A Non-Geek Look at Moxi’s HD DVR

I’m still getting familiar with my loaner retail Moxi HD DVR ($800, no fees). The Moxi UI is high def lusciousness and it offers some compelling features beyond requisite DVR functionality – such as the ticker, media streaming, and web browsing (!). And not an ad in sight. However… The interface does take a bit of getting used to. Plus, like Engadget, it feels like just about everything requires one too many clicks and, like Gizmodo, remote control operation is often a mystery.

However, I’ve been perfectly willing to give it a little time. Melissa isn’t quite as patient. While I’m responsible for nearly all our tech decisions/purchases, she often ends up living with them. Perhaps a family DVR shouldn’t involve a learning curve. Her thoughts, with only minor stylistic and grammatical editing (hypertext links, too) by me:


Among the many benefits of being Dave’s other half, is getting cool gadgets shipped to our home. While I may not be a true geek, I appreciate user-friendly devices that aren’t meant solely for tech gurus. We all know about Dave’s love-hate relationship with TiVo. True to himself, Dave has always provided an honest critique of the TiVo product. But, I have come to love our TiVo(s) simply because “My TiVo gets me“. Which is why I am not loving the Moxi unit we currently have hooked up in our bedroom.

Maybe I am a creature of habit and don’t do well with change. So, the burden is on Moxi to help me make a smooth transition if they want me to fall in love with their product. The interface is busy and distracts me from seeing what I am looking for. Way too colorful. Plus, it makes me work too hard. Moxi simply takes too long to find recorded programming. There seems to be too many steps to get me to the shows it recorded. I’m also somewhat frustrated with lag time when flipping channels.

I miss my simple-to-use TiVo that I have come to depend on. Not only because she gets me, but because I get her!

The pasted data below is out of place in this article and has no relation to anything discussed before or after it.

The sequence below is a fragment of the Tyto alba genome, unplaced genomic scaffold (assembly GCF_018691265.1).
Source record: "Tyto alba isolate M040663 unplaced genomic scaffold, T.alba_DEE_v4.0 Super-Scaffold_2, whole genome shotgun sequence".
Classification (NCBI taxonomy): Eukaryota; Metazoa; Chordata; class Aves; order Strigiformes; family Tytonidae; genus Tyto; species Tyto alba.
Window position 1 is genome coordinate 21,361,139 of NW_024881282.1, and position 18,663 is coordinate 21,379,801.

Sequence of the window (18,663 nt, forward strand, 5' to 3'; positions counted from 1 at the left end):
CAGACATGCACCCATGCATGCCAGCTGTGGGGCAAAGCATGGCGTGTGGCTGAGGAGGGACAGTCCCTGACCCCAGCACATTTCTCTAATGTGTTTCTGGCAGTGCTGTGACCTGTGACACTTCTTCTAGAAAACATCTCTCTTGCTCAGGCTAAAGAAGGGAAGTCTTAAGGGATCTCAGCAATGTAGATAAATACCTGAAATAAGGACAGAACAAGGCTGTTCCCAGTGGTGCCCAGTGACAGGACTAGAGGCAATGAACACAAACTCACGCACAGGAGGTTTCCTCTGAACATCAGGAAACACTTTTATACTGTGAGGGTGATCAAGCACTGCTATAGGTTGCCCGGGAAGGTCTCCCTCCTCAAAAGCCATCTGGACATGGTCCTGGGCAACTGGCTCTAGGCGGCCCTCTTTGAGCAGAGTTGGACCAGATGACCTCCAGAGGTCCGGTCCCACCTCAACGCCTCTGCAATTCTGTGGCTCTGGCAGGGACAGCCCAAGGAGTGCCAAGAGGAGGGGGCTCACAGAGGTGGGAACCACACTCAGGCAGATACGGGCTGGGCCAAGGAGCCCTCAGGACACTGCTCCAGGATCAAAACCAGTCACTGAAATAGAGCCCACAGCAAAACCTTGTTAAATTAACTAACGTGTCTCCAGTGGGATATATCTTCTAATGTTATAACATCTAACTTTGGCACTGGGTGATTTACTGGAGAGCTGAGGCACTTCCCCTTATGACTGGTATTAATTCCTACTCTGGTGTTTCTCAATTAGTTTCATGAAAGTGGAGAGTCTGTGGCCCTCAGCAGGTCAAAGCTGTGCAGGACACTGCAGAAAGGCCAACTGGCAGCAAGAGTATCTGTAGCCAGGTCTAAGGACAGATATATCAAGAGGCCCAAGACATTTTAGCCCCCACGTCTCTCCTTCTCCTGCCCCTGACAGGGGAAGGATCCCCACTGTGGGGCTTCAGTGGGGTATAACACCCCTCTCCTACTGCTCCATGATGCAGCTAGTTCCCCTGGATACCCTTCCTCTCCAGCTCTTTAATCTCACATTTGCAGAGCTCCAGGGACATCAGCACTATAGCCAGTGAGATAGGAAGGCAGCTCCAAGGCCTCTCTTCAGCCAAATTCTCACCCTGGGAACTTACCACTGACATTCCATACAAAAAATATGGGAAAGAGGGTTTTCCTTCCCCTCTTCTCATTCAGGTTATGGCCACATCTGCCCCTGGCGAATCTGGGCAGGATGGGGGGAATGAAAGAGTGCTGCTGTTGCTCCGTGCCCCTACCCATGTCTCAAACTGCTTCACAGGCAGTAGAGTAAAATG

6 thoughts on “A Non-Geek Look at Moxi’s HD DVR”

  1. I enjoyed when Brent offered dual reviews of the Kindle 2, by he and his wife. So when Melissa was giving me her impressions of Moxi last night, I said write it up. I had no idea she actually would and was half joking. But without my knowledge or input, she put this together. Less blogging work for me today – thanks, hon! (It also turns out she’s a ‘short form’ blogger, like I. Less is more.)

  2. “Non-Geek Look at Moxi” <—- Anybody that can differentiate between two DVR brands, in terms of the utility they provide and the user experience, *is* a geek. And anyone willing to fall on the sword and articulate in writing those differences, in order to benefit Consumers in their purchasing choices, is a geek beyond salvation.

    Welcome to Nerdsville Melissa, we’re glad you are here!

    P.S. The vast majority of people ( non ZNF readers ) still refer to any STB or home theater component as “the thing” ( I just got back from WalMart, can you tell? ) those who do so are who I consider “non-geeks”.

  3. I just got a Moxi box from my cable co-Charter & it doesn’t have alot of the features that I have read about on Digeo’s site–same DVR I think.This is really dissapointing and I feel I have been short-changed by Charter..how in the heck can they cut out features if this Moxi has it anyway? Any one can explain that one to me? Thanks

  4. Rick, the retail Moxi box is not the same as the cable company issued box. Especially if you got one of the old ones running on Motorola hardware.

  5. Moxi apparently can’t be bothered to support MPEG-4 streaming of any flavor: xvid, MKV, mp4

    that’s a deal killer.. on the fly transcoding to mpeg-2 with tversity would get old REALLY quickly at $800

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